Daniel Jacobs – FLORAL POLITIK
FLORAL POLITIK explores the commodification of natural resources and exploitation of ecosystems through the design of a new institutional architecture. The studio interrogates the interface between bodies, specimens, ecologies, and architectural space to reframe our habits of consumption, political action, and understanding of the environmental crisis. Pulling on threads from participatory art practice, ecological and botanical sciences, political theories of the commons, and contemporary material practice, the studio seeks to challenge the dominant visual and aesthetic culture surrounding these worlds to propose new scenographies of collectivity and ecological cooperation. FLORAL POLITIK asks: how can architecture mediate between the assembly of bodies, species, ecologies, and new technologies, to manifest affective and material transformations of civic and material exchange? What powers of assembly, collectivity, and sharing can produce new cultures of stewardship and a projective relationship to our role in ecology? How can we inject new ecological sensibilities into the space of social and political action? What tactics can we use to re-engage, re-image, and reveal these ecological futures? How do we make decisions to determine how much do we need to build, renovate, remediate, expose, unearth, or rewild? How should nature be displayed, codified, studied, commodified? Ultimately, how is architecture implicated the reframing of the body, the assembly, and the environment at the scale of society in a globalized world? How can reimagine ways of being in the world, in civic space and in nature, in a time of environmental collapse?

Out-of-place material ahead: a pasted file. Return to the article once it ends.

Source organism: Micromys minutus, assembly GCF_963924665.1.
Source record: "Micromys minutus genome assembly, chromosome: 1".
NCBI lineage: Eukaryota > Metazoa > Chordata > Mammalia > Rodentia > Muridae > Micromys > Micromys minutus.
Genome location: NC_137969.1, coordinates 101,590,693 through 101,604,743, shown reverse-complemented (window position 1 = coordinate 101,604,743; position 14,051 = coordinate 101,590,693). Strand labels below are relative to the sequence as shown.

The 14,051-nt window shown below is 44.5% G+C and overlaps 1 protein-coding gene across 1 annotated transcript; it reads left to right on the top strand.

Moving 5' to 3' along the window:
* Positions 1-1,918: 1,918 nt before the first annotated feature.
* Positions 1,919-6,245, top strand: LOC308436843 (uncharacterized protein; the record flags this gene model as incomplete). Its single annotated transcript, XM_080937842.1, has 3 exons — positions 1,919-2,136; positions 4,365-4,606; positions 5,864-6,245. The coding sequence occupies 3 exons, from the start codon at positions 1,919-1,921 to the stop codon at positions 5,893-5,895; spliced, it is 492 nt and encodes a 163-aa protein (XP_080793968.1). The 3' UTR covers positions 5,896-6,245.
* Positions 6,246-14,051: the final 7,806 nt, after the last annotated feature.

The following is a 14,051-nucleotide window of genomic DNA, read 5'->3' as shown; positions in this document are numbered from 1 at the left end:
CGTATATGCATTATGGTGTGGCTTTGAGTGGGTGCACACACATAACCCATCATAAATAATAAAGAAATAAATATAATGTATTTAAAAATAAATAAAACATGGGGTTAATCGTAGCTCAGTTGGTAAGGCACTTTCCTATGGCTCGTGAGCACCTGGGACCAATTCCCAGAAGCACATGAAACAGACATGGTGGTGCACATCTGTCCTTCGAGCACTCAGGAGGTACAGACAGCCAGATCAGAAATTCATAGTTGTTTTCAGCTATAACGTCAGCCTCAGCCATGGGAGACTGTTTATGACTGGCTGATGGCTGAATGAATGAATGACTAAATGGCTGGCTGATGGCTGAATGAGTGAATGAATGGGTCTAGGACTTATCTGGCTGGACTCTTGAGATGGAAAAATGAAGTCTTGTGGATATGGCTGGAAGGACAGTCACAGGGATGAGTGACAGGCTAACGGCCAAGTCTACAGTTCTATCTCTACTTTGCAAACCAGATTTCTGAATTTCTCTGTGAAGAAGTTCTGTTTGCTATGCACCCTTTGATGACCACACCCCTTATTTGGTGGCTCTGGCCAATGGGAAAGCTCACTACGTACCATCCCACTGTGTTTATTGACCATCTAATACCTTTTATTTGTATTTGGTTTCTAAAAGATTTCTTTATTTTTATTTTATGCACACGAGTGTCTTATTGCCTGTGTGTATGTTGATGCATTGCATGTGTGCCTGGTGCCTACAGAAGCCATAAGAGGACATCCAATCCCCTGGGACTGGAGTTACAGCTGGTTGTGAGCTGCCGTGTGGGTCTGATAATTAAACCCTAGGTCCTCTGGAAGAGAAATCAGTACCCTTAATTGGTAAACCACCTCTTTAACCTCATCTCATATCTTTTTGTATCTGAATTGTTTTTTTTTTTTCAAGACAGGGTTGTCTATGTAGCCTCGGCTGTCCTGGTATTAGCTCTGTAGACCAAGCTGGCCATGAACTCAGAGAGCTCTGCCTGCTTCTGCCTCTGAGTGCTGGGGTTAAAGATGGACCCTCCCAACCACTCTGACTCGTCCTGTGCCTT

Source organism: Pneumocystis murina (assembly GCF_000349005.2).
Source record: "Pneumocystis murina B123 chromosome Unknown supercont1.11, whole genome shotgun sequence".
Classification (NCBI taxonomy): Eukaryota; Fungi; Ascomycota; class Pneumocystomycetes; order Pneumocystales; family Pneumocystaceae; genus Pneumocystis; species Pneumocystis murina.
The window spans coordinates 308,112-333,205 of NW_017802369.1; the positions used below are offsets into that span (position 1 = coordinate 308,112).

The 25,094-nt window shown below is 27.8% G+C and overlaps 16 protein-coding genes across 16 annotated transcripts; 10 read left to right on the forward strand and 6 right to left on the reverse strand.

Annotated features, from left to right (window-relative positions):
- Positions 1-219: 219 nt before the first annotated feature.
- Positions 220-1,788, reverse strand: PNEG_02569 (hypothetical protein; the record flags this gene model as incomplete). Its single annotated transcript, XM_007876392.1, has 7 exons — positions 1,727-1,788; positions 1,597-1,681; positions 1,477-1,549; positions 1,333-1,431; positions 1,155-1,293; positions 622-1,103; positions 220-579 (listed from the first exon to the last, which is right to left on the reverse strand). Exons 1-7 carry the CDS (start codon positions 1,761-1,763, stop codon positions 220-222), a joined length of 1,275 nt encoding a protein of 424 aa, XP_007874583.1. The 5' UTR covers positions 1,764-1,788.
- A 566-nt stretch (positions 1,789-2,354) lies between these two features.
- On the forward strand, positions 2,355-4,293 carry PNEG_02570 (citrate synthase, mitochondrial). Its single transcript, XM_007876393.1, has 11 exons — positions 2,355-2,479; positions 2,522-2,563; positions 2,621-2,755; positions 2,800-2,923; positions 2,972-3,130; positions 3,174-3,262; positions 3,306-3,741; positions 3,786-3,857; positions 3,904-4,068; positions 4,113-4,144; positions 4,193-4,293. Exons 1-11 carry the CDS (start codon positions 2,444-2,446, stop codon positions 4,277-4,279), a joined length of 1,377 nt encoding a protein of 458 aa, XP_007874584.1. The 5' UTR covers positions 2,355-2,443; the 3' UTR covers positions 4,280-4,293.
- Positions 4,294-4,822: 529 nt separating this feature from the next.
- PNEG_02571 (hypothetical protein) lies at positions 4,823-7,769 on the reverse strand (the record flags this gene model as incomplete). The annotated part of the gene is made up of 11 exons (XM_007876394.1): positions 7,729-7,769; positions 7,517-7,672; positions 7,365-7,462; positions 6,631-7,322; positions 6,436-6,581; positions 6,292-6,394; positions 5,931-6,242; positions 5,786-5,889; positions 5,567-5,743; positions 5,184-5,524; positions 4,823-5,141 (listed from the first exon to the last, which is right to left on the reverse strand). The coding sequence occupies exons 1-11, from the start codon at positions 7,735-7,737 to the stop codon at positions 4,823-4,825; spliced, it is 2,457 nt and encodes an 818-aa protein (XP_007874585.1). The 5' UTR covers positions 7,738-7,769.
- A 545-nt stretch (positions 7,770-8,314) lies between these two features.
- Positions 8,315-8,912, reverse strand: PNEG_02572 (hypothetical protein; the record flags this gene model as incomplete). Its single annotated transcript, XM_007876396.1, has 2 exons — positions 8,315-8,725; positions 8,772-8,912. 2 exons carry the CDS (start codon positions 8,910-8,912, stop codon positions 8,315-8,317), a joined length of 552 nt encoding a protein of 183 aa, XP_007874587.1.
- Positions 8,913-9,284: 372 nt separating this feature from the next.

Phillip Allore, Clare Coburn, Mitchell Lawrence – “Terran Enclave”
As climate discourse shifts from “change” to “crisis,” an optimistic outcome requires interventions that renew human-non-human relationships. Contemporary institutions perpetuate status quo forms of knowledge production, which is directly channeled to profitable industries in order to further the exploitation of Earth’s resources. Terran Enclave proposes a trans-disciplinary institution that works against this by creating diverse forms of knowledge production. It seeks to enable a new way of life that promotes closer working relationships across disciplines and species. The compound mixes communal, domestic, work, and growing spaces so that Terrans can envision a livable future together.
Leah Hong, Allison Stamm – “Testing Grounds”
Testing Grounds seeks to rework the relationship between plants and people, and between land and architecture. It recognizes both plants and people as living beings with the capacity to help each other and their shared environment, and land and architecture as two dynamic characters within the broader system of ecology and commercialization. The project proposes a wellness center for the living and the land that have been affected by industry. The project considers “wellness” not as a way to smooth over the environmental, bodily, and psychological trauma of over-industrialization through trendy therapies. Rather, it integrates the present state of environmental and human affliction as the foundation for recovery.
Matilda Terolli, Jackie Urwin – “New Pharmakon”
The word “pharmacy” comes from the Greek, pharmakon was used by the Greek, meaning drug, remedy, charm, enchantment, or poison. The drugs developed by the pharmaceutical industry define human subjectivity in a particular way to fulfil the roles dictated by capitalist society. We are proposing an alternative institution, a pharmaco-horticultural space of production and a new pharmaceutical atmosphere. This pharmaco-horticultural space is both a recreation and medicinal facility that supplies plant-based remedies and experiences that heal (and fundamentally question) both mind and body.